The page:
Beyond Benefits

December 2021

HSA, PSA, what the hay?

The purpose of a Health Spending Account (HSA) or a Personal Spending Account (PSA) is to help provide additional financial support, as well as give employees the option to make positive lifestyle changes. Medical expenses can be quite costly and not everything is covered on a traditional group plan – having an HSA or PSA gives you options you may not otherwise explore.  

What is a HSA?

A Health Spending Account (HSA) is an account provided by an employer for their employees, where the allotted money is used to pay for additional health and dental expenses that go above the amount covered by the plan. 

This is a way for employers to provide their people with tax-free health and dental benefits. A HSA only applies to the health and dental benefits approved by the CRA Website, as it is an option governed by the CRA. 

Benefits of a HSA

HSAs help people with high deductible health insurance plans cover their out-of-pocket costs. For example, if your core benefits plan has 80% coinsurance for vision, the remaining 20% that you’d be required to pay out of pocket could be submitted to your HSA. Contributions to HSAs are also not subject to federal income tax and are therefore tax-free (this excludes employees that reside in the province of Quebec).

Eligible HSA expenses include a wide range of medical, dental, and mental health services. So, because your core plan only has basic and preventable coverage, if you are getting Invisalign which is classified as orthodontics, you could submit this to your HSA for coverage.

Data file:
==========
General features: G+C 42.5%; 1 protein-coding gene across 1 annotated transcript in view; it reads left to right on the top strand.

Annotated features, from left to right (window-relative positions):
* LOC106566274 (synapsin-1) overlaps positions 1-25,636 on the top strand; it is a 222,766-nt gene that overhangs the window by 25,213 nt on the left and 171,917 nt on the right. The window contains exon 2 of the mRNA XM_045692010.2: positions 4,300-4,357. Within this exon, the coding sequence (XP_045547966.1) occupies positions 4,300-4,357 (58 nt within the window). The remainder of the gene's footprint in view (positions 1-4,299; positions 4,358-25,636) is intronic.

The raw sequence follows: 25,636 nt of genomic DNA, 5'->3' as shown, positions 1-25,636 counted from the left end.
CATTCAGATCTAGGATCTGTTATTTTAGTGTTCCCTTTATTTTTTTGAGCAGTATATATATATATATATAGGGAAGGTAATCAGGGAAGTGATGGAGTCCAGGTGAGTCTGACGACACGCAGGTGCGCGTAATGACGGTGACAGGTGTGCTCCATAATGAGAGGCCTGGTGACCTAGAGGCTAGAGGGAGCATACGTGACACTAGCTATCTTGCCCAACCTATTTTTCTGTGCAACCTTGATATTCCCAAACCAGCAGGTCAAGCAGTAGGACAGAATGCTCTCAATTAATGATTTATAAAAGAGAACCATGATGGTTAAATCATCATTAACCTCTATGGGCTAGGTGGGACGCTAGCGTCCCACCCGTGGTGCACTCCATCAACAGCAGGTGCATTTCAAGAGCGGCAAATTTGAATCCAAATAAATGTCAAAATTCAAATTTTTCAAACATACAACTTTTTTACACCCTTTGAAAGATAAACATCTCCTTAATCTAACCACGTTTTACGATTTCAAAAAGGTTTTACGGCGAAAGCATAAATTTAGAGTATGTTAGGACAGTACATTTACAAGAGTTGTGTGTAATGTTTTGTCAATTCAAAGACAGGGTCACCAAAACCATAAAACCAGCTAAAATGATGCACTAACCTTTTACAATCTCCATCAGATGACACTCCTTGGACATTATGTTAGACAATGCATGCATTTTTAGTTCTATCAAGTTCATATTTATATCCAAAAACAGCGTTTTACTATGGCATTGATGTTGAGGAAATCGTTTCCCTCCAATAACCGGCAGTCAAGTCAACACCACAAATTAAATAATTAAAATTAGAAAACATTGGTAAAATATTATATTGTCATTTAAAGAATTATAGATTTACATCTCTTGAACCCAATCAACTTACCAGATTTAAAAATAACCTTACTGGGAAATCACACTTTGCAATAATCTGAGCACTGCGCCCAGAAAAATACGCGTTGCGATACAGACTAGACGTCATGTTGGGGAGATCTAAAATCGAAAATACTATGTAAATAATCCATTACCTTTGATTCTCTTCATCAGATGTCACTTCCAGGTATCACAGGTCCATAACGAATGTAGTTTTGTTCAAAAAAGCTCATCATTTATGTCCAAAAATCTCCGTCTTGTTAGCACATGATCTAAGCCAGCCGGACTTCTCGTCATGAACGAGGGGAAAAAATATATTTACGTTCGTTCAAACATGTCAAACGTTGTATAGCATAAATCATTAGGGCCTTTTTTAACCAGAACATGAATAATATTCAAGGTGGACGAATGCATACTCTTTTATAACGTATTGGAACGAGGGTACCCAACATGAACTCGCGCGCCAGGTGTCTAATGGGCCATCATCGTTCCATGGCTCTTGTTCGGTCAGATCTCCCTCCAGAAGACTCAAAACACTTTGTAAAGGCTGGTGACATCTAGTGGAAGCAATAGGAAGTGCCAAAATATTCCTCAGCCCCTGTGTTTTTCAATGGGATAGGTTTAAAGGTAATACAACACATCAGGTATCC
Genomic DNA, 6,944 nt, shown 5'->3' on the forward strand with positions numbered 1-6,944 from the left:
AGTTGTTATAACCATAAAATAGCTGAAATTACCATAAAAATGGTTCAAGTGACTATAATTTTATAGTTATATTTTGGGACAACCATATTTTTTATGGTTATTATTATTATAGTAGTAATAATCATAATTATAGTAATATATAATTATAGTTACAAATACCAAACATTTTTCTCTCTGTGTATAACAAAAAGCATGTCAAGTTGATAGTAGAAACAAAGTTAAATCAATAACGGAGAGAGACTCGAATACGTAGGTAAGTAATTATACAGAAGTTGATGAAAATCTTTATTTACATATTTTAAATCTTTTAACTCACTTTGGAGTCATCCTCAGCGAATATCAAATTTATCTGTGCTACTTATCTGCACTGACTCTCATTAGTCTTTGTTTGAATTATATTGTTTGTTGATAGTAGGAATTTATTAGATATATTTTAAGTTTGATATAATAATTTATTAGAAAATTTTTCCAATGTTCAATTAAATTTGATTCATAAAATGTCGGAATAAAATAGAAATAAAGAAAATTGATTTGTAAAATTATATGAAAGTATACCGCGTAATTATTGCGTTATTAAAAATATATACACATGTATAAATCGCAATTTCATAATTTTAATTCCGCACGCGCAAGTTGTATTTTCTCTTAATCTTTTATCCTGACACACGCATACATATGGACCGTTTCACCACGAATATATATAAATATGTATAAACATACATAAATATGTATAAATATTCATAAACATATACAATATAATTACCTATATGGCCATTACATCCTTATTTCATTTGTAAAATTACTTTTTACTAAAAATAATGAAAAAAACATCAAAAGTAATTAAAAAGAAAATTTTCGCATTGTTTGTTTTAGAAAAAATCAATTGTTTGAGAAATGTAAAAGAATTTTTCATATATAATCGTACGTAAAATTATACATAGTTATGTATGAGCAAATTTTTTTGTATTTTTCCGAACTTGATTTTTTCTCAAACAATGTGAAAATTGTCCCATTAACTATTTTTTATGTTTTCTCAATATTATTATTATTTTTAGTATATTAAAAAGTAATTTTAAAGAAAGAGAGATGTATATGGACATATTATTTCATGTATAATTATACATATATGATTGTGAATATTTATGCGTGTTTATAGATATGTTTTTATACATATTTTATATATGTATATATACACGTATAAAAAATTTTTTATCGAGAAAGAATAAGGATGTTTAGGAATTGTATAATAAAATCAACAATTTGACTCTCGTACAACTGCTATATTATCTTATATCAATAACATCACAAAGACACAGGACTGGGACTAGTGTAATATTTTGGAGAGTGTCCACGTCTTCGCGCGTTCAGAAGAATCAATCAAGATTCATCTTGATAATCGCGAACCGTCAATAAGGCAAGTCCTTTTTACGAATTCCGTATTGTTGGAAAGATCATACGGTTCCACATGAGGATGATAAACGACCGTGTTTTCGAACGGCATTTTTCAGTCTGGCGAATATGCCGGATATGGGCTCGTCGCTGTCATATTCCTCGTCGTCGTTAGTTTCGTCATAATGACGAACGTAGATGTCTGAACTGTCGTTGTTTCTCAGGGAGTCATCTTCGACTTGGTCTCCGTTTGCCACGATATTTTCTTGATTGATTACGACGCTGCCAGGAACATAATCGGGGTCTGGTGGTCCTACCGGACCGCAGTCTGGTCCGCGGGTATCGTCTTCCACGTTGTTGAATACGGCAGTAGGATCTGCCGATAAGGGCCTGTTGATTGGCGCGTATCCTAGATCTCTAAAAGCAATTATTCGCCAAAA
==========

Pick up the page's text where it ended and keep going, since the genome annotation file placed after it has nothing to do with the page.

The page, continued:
What is a PSA?

A Personal Spending Account (PSA), also known as a Wellness Spending Account (WSA), is a way to add wellness options to any group benefits plan. PSA’s provide additional health and wellness options that a traditional group benefits plan may not cover. An employer chooses what is and isn’t covered under the plan when setting it up. 

Some of these PSA eligible expenses include:

  • Personal training and consultation
  • Gym memberships
  • Child and elder care
  • Classes such as dance, boxing, yoga, etc.
  • Tuition fees 

Benefits of a PSA

A PSA is flexible and can be used to accommodate on an individual basis. They cover expenses a traditional group benefits plan does not, so it’s less money spent out of the employee’s own pocket. PSAs also provide opportunities to engage in additional activities one may otherwise not due to financial constraint.

Differences between an HSA and a PSA?

  • HSAs are 100% employer funded, therefore are non-taxable benefits for employees
  • PSAs are a taxable benefit as they are considered part of an employee’s compensation, and they will need to be included on the employees T4

Interested in learning more about HSAs and PSAs and how you can implement them at your company? Contact our benefits team at!

Want to speak with someone directly? 

We’re here for you. Reach out to us at for additional assistance.

Beyond Benefits
Did you enjoy this article?
Get the latest articles in your email.